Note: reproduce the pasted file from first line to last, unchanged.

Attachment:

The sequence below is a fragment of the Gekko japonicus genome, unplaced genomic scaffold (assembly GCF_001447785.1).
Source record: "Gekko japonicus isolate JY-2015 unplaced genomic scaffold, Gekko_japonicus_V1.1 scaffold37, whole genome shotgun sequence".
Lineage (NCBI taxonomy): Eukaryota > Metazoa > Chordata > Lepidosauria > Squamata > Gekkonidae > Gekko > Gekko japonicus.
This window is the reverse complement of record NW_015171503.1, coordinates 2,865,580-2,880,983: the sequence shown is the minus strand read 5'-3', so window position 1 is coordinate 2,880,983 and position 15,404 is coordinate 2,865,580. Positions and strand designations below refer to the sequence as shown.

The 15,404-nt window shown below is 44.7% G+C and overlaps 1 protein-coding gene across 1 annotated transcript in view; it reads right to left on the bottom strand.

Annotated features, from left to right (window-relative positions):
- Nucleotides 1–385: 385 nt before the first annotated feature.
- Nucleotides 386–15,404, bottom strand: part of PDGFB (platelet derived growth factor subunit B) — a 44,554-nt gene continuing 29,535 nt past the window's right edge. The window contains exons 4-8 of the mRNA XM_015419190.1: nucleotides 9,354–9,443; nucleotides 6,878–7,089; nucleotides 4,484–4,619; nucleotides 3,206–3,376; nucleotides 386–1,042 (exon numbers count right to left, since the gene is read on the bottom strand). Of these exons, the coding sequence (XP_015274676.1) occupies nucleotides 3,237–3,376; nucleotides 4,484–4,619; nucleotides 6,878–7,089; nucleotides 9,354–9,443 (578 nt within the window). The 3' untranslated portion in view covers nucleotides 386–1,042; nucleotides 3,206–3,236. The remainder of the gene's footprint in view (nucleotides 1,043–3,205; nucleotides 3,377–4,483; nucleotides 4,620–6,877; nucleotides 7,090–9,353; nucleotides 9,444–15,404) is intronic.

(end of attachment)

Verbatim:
The sequence below is a fragment of the Gekko japonicus genome, unplaced genomic scaffold (assembly GCF_001447785.1).
Source record: "Gekko japonicus isolate JY-2015 unplaced genomic scaffold, Gekko_japonicus_V1.1 scaffold37, whole genome shotgun sequence".
Lineage (NCBI taxonomy): Eukaryota > Metazoa > Chordata > Lepidosauria > Squamata > Gekkonidae > Gekko > Gekko japonicus.
This window is the reverse complement of record NW_015171503.1, coordinates 2,865,580-2,880,983: the sequence shown is the minus strand read 5'-3', so window position 1 is coordinate 2,880,983 and position 15,404 is coordinate 2,865,580. Positions and strand designations below refer to the sequence as shown.

The 15,404-nt window shown below is 44.7% G+C and overlaps 1 protein-coding gene across 1 annotated transcript in view; it reads right to left on the bottom strand.

Annotated features, from left to right (window-relative positions):
- Nucleotides 1–385: 385 nt before the first annotated feature.
- Nucleotides 386–15,404, bottom strand: part of PDGFB (platelet derived growth factor subunit B) — a 44,554-nt gene continuing 29,535 nt past the window's right edge. The window contains exons 4-8 of the mRNA XM_015419190.1: nucleotides 9,354–9,443; nucleotides 6,878–7,089; nucleotides 4,484–4,619; nucleotides 3,206–3,376; nucleotides 386–1,042 (exon numbers count right to left, since the gene is read on the bottom strand). Of these exons, the coding sequence (XP_015274676.1) occupies nucleotides 3,237–3,376; nucleotides 4,484–4,619; nucleotides 6,878–7,089; nucleotides 9,354–9,443 (578 nt within the window). The 3' untranslated portion in view covers nucleotides 386–1,042; nucleotides 3,206–3,236. The remainder of the gene's footprint in view (nucleotides 1,043–3,205; nucleotides 3,377–4,483; nucleotides 4,620–6,877; nucleotides 7,090–9,353; nucleotides 9,444–15,404) is intronic.